Asia Regulatory Roundup: Lilly Sarcoma Drug Gets First Australian Provisional Approval

| 17 April 2018 |  By 

Welcome to our Asia Regulatory Roundup, our weekly overview of the top regulatory news in Asia.
Eli Lilly Sarcoma Drug Gets First TGA Provisional Approval Determination
The Therapeutic Goods Administration (TGA) of Australia has granted its first provisional approval determination to Eli Lilly’s soft tissue sarcoma drug Lartruvo (olaratumab). Determination is the first step in the recently introduced regulatory approval pathway.
In awarding the status to Lartruvo, TGA has stated the monoclonal antibody is eligible for the pathway without guaranteeing it will receive provisional approval. The next step is for the drug to go through the premarket registration process, which can take up to 255 working days.
If TGA awards Lartruvo provisional approval at the end of that process, Lilly will gain clearance to market the drug for two years. TGA may award Lilly two extensions of two years each, giving it up to six years of provisional market access in total. Beyond that, Lilly will need to present enough safety and efficacy data to support the full registration of Lartruvo.
The timing of TGA’s awarding of the determination suggests Lilly engaged with the agency as soon as possible. TGA began holding pre-submission meetings with sponsors interested in the pathway in November and started accepting notices of their intent to file provisional determination applications the following month. With the determination process taking three to six months, April was the earliest a sponsor could receive the regulatory status. 
Lilly’s immediate interest in the pathway suggests it may find favor with sponsors, which have already embraced the priority review process TGA initiated through the same set of reforms. That status went live last year and has already attracted applications from AstraZeneca, Bristol-Myers Squibb, Johnson & Johnson, Merck, Novartis and Roche. TGA has approved two Roche products through the priority review process and is due to rule on a handful of other drugs in the coming months.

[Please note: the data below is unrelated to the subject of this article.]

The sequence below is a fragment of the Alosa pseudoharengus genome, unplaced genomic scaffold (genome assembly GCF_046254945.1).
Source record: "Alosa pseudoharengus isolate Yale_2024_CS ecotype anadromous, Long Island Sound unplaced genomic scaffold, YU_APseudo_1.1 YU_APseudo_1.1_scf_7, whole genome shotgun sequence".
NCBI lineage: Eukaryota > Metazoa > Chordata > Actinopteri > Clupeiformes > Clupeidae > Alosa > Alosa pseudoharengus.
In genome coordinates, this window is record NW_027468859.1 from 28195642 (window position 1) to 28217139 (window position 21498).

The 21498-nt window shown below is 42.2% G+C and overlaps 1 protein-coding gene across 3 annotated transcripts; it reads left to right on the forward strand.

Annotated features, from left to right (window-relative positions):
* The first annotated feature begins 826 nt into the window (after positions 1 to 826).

TGA Notice
Regulatory Affairs Group Pushes for Inclusion in DCGI Quarterly Meetings
An Indian regulatory affairs group has asked to join Eswara Reddy’s newly instigated quarterly trade group meetings. The Drug Controller General India (DCGI) initiated the meetings shortly after taking power and limited participation to a small number of organizations.
Reddy left the Association of Regulatory Affairs Professionals (ARAP) off the list of groups allowed to attend the meetings, prompting the nonprofit to write to the DCGI. The letter welcomes Reddy’s decision to create a regular forum for discussions with industry groups and asks him to grant ARAP a seat at the table.
The initiation of the meeting agenda was one of Reddy’s first actions after taking over from Dr. GN Singh as DCGI. Reddy invited six groups to the meetings. The invited trade groups represent Indian drug research companies, bulk and finished-product manufacturers, entrepreneurs and small and medium-sized enterprises. None of the groups are specifically focused on regulatory affairs.
ARAP’s attempt to change that highlights one of the issues with Reddy’s meeting program. In forging closer ties with some trade groups to improve the flow of information between CDSCO and industry, Reddy has favored some organizations over others and potentially created an asymmetry in the availability of knowledge.
Reddy is yet to respond publicly to the request.
ARAP Letter
TGA Updates FAQ to Help Sponsors Comply With Revised Product Information Format
TGA has revised its frequently asked questions on product information reformatting to help sponsors comply with the requirements. The update to the text follows the release of a product information form last month.